And if you plan to keep your beets for a longer period in the cellar, for example, you can bury them in dry sand or sawdust to preserve them. If you don’t have a cellar, a cool, dry and dark environment such as a shelf in a garage is also a good option. This method will keep beets fresh for 3-5 months. Again, they should be checked periodically to ensure they remain fresh. Any soft or moldy beets should be discarded.
Freezing cooked beets will preserve them for around 10 months.
Ideas for Eating Beetroot
Beets are a versatile vegetable for cooking and eating. Here are a few ideas for how to use beets.
- Try our delicious Brown Rice, Kale, Beet and Feta Salad Recipe
- Roast beets in the oven
- Grate fresh beets on a salad
- Cook beets in an instant pot. Try this technique and salad recipe here: Instant Pot Beets and Beets Salad.
- Beets can be preserved by pickling or fermenting
- Try your own beet chips by drying them in a food dehydrator such as this one or in the oven
- Make a beetroot soup such as borscht. Try this recipe for borscht soup.
- Use beets to make a beetroot dip
And if you’re interested in learning more about eating beet leaves, we have this are: Eating Beet Greens With Recipe Ideas.
Popular Beet Varieties to Grow at Home
There are lot’s of different varieties of beets to grow and once you discover the kaleidoscope of colors they come in, from white, yellow and candy stripes, you’ll be excited to try a few! So here are some poplar beetroot varieties you can grow at home.
Chioggia Beetroot or Candystripe – this gorgeous beet is red on the outside but cut it open and it grows in red and white candy cane rings.
Detroit Red Beetroot – this variety of beet is fast growing and a great all-rounder.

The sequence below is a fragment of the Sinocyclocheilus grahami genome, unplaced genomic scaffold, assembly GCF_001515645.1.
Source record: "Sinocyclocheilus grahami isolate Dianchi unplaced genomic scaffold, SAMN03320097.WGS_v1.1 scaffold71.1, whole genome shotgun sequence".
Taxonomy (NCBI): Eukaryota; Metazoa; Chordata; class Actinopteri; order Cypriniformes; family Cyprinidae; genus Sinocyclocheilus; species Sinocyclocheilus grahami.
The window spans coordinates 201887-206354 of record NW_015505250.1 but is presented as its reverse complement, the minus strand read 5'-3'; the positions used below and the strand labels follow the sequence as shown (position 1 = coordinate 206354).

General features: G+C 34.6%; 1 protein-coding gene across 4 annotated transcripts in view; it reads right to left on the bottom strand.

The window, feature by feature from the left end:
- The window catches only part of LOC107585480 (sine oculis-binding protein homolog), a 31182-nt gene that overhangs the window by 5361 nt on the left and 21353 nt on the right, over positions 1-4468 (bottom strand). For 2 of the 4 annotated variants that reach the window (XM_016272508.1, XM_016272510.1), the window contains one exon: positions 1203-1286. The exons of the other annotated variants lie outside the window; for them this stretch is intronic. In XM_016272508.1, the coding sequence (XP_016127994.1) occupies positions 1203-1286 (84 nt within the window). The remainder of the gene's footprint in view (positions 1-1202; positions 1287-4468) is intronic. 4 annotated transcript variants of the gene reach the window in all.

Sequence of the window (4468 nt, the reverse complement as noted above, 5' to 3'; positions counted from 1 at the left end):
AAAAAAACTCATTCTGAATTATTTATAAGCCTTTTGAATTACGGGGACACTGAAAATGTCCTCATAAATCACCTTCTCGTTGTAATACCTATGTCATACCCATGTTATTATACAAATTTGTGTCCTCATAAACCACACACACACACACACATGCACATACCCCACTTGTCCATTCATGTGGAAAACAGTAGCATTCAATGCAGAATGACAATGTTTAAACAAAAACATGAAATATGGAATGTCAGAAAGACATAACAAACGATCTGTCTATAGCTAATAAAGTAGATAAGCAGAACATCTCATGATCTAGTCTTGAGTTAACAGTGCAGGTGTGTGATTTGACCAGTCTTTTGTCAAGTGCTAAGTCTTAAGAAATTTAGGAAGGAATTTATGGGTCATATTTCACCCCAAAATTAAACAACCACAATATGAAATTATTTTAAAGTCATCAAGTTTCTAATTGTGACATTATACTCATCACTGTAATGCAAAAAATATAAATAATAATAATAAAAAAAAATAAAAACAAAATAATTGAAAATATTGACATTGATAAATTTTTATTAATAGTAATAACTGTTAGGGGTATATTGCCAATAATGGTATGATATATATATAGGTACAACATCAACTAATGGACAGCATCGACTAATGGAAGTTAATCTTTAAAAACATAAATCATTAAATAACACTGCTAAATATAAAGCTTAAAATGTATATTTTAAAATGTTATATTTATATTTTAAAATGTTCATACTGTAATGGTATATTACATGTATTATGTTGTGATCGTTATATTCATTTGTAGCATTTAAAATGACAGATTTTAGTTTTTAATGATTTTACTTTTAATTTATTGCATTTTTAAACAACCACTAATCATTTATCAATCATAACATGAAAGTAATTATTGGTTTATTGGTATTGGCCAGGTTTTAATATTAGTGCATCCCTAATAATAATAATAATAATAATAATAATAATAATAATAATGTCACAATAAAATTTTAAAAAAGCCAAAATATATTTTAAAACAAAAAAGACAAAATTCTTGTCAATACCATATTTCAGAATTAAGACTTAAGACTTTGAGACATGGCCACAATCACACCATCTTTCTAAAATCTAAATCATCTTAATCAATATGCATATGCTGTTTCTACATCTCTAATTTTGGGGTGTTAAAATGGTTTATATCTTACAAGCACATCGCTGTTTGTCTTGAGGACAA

Early Wonder Beetroot – named so because it is early to mature. An heirloom variety producing round, smooth beets.
Golden Detroit Beetroot – this is an heirloom variety producing a lovely yellow beet.
White Beetroot – an heirloom beet that tastes like a regular beet only the color is white.
Bulls Blood Beetroot – an heirloom beet producing ruby-red leaves which green up in warmer weather.
Beets are an excellent crop to grow in the garden, thanks to the fact they are resilient and able to be grown at different times of the year. So choose a variety or two to grow, get busy planting and, you’ll grow a plentiful harvest of beets you can enjoy in a variety of ways.
- Organic Vegetable Garden Fertilizer
- Soil pH, Water and Light Gauge
- Soil Thermometer
- Organic Seed Raising Soil Mix
- Organic Potting Mix
- Horticultural Neem Oil
- Food Dehydrator
- Why Are My Beets So Small? Answered!
- 13 Beet Pests Eating Your Crop (With Organic Solutions)
- Beet Leaves Turning Yellow? Causes and Solutions
- Why Are My Beets Dying? Causes and Solutions
- How to Grow Radishes: the Easiest Vegetable to Grow
- How To Grow Sugar Snap Peas: Growing Guide And Tips
- 16 Vegetables You Can Regrow From Kitchen Scraps
- How To Grow Swiss Chard For Fast Leafy Green Vegetables
- Tips to get Asparagus to Come Up: Growing Tips